Take the 2-minute tour ×
Stack Overflow is a question and answer site for professional and enthusiast programmers. It's 100% free.

I have some questions concerning the communication between an Activity and a Service. I'd like to write a speedmeter application, where the UI is constantly updated with new data derived from the GPS sensor.

So far, I have an LocationListener running in a service. What is the best practice in Android:

1) Access the service from an Activity, let's say every second and update the UI. Or,
2) Let the service update the UI.

Could you provide some helpful links for case 2), please?.

Case 1) shouldn't be a problem with a LocalService and an IBinder interface, right?

Thanks!

share|improve this question
3  
Could you explain why you are bothering with a service here? You do not need one just to use LocationListener. –  CommonsWare Jan 25 '10 at 14:28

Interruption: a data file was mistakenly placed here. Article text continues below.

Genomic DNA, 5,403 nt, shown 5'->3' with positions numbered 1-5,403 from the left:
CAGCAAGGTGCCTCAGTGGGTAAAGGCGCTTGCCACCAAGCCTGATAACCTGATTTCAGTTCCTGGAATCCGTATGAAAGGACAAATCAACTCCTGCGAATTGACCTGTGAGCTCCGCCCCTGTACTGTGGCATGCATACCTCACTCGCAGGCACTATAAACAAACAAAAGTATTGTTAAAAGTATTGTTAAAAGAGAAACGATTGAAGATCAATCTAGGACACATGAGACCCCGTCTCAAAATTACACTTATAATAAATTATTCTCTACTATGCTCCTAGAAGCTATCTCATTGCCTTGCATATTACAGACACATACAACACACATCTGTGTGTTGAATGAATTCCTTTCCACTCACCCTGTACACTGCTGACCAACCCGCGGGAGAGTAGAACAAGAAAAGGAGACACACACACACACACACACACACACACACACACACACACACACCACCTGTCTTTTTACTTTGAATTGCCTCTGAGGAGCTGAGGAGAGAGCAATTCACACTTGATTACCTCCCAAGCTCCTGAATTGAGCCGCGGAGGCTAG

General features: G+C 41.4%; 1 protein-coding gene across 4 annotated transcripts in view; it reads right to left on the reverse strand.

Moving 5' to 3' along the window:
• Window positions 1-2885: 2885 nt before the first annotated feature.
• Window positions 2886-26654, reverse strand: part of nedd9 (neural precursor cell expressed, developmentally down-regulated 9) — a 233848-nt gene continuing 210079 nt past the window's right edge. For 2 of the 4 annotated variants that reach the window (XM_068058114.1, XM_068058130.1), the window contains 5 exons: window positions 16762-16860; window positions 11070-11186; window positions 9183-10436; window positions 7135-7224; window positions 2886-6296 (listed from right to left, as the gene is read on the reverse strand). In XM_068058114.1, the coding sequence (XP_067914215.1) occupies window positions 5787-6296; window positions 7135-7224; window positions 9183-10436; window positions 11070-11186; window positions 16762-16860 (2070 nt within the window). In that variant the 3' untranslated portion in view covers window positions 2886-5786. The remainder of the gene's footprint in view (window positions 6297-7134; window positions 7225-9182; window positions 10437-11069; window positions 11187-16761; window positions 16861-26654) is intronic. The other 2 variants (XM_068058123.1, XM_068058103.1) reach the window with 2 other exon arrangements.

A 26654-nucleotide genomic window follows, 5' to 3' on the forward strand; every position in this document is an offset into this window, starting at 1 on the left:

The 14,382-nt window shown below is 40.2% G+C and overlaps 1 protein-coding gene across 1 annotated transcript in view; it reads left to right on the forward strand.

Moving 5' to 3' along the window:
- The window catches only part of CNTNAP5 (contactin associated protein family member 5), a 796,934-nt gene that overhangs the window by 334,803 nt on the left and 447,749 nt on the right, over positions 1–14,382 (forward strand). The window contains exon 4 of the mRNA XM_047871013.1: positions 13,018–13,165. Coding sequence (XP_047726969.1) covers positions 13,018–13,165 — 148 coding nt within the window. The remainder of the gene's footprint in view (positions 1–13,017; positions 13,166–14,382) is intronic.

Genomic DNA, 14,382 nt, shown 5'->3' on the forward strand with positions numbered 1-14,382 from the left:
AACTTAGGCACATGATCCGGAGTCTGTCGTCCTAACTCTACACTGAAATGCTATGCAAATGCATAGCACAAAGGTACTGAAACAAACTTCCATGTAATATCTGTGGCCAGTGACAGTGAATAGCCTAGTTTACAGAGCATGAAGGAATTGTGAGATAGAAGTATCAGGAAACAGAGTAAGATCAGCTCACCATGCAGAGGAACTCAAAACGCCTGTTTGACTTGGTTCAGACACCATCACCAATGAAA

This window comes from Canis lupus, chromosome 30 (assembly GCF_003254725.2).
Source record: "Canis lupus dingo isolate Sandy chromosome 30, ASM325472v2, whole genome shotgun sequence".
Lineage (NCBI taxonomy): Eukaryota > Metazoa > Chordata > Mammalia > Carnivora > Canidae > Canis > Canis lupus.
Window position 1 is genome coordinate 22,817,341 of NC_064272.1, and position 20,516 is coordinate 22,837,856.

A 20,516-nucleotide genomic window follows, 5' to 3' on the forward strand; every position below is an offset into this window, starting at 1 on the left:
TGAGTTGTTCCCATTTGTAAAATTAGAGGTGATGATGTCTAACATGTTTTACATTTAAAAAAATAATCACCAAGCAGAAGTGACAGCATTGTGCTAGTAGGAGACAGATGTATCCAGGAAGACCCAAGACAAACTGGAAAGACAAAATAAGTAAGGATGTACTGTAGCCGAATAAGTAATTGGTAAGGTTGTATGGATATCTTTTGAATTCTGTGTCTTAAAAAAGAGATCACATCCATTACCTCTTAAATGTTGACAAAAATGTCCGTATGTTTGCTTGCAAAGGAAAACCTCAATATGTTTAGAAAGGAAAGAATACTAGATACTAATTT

My application will be able to record tracks in the background, so I need a service. –  Herr K Jan 26 '10 at 0:07

1 Answer 1

up vote 2 down vote accepted

You have a service which is receiving location updates and you want to know the best way to keep the Activity display updated in real time.

Actually a Service is not required to "record tracks in the background". Instead use a BroadcastReceiver and use the version of requestLocationUpdates(..) that takes a PendingIntent. The PendingIntent you pass into requestLocationUpdates(..) should point at the BroadcastReceiver where you can do the business of recording the latest tracks location.

requestLocationUpdates(String provider, long minTime, float minDistance, PendingIntent intent)

Ok, so now you have a BroadcastReceiver updating your database with track data. If you are using a ContentProvider (rather than a database directly) then you can make your Activity watch the database for changes. You can do this by calling ContentResolver's registerContentObserver(..) method in onResume().

getContentResolver().registerContentObserver(uri, false, yourContentObserver);

Just make sure you call unregisterContentObserver(yourContentObserver) in your onPause() method.

share|improve this answer
    
Thanks a lot. I messed around with static classes and the Observer interface, but your solution looks pretty nice. –  Herr K Jan 28 '10 at 10:22

Your Answer

 
discard

By posting your answer, you agree to the privacy policy and terms of service.

Not the answer you're looking for? Browse other questions tagged or ask your own question.